Hodgson: Barry will be back for England

Hodgson: Barry will be back for England

Roy Hodgson has promised Gareth Barry he still has a future with England.

After a scan in the north-west yesterday, Barry got the news he was dreading as he was ruled out of Euro 2012 with a stomach strain he suffered in Norway on Saturday.

As expected, Hodgson called up a defender, Phil Jagielka, in his place, leaving Barry to spend the summer watching England instead of playing for them.

With Jack Wilshere, Jack Rodwell and Tom Cleverley all hoping to make the big breakthrough next season, the 31-year-old Barry must wonder whether he will get an opportunity to win a 54th international cap.

Hodgson has been quick to allay those fears.

“I am very disappointed to lose Gareth, not only was he a member of my original 23-man squad but he has featured prominently in the England team over the last few years,” said Hodgson.

“I know how much he wanted to be part of the tournament but I’m sure he will still have a part to play with England after the Euros.

“I wish him a speedy recovery.”

Previous injury doubts Danny Welbeck, Glen Johnson and Scott Parker have all been given the green light to be named in Hodgson’s official squad, when it is confirmed to UEFA today at 11am.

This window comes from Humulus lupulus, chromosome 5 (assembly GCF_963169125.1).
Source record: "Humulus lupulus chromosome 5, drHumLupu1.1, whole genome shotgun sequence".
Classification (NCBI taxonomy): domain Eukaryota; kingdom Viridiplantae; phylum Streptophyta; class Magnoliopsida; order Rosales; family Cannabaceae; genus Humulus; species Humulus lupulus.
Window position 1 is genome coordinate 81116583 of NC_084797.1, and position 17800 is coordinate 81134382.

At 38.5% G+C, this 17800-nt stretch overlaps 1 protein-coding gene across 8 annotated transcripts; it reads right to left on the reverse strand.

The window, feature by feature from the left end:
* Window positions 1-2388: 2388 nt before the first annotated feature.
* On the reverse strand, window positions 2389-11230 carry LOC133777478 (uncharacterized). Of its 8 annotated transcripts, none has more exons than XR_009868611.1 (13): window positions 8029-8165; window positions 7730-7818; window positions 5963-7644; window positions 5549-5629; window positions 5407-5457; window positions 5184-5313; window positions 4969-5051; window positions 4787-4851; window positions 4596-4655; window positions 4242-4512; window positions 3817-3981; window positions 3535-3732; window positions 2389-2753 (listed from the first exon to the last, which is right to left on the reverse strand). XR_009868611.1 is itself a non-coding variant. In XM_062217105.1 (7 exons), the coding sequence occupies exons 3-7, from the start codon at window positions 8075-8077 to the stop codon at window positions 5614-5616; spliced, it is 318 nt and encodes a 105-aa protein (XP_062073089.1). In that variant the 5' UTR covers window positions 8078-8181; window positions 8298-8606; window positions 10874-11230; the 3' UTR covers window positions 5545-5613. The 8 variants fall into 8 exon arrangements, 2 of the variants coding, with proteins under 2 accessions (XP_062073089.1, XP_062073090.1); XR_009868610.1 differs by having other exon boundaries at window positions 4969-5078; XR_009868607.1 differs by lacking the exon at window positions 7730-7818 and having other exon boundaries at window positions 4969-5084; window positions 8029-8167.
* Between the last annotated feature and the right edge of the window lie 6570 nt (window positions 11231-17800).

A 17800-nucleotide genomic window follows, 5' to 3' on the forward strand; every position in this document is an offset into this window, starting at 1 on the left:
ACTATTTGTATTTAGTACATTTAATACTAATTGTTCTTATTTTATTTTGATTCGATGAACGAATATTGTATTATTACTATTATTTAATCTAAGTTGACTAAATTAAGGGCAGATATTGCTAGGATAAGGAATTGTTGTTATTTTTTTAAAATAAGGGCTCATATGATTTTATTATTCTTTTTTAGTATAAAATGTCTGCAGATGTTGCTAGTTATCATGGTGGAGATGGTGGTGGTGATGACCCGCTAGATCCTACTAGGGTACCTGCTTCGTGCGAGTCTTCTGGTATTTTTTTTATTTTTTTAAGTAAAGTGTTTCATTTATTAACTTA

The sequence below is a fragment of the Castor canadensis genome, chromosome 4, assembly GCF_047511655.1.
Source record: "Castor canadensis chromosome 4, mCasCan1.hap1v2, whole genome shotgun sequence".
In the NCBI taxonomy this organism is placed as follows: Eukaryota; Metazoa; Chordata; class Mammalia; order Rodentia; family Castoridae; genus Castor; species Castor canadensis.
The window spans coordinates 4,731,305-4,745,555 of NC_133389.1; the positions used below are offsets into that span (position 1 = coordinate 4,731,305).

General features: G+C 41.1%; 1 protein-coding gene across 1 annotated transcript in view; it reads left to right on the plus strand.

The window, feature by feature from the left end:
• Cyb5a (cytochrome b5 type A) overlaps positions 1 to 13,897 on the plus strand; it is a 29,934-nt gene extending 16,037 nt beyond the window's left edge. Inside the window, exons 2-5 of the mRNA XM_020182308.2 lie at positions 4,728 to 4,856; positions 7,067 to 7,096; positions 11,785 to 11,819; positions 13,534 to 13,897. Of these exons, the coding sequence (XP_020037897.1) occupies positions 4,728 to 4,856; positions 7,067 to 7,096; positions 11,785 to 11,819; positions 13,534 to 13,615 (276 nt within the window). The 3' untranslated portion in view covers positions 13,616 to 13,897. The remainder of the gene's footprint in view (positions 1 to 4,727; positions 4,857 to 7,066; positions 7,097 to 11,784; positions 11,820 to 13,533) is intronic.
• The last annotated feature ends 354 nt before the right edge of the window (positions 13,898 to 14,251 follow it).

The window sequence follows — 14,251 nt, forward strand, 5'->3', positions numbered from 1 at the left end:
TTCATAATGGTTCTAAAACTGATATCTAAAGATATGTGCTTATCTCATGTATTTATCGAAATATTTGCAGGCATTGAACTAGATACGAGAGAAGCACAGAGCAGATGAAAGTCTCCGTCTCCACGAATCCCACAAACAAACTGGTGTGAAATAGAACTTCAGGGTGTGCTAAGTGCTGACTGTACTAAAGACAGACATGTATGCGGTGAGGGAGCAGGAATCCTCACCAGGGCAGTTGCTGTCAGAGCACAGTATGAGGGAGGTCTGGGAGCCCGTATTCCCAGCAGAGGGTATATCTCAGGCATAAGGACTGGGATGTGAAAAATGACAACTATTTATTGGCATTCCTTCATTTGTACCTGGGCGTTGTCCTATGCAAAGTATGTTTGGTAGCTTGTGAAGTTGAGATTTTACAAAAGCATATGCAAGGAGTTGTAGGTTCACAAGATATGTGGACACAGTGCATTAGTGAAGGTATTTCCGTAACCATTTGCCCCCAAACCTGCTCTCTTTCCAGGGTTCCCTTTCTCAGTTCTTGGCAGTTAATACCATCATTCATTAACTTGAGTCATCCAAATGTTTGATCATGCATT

The new coach can count himself reasonably satisfied on the injury front therefore as his only other casualty was third-choice keeper John Ruddy, who has been replaced by Birmingham rookie Jack Butland.

Not that World Cup winner Gordon Banks is holding out too much hope for what happens afterwards.

Speaking at the Every Player Counts Awards at the Grass Roots Football Show, Banks expressed fears for the summer campaign: “England didn’t play very well at all on Saturday.

“If they are going to do anything in the tournament they will have to play better.

“They were a little bit too defensive and I thought Roy was looking for a result which would maybe give the lads a bit of confidence.

“There were one or two new players but you could see it is going to take a while.”

It is bedding-in time Hodgson simply does not have.

“It was terrible to leave it so late,” said Banks.

“I couldn’t understand that at all. Why wasn’t he appointed earlier?

“There are so many things to do when someone takes over. There is more to it than just picking a side and expecting them to play.

“I didn’t think it was right to leave it so long.”

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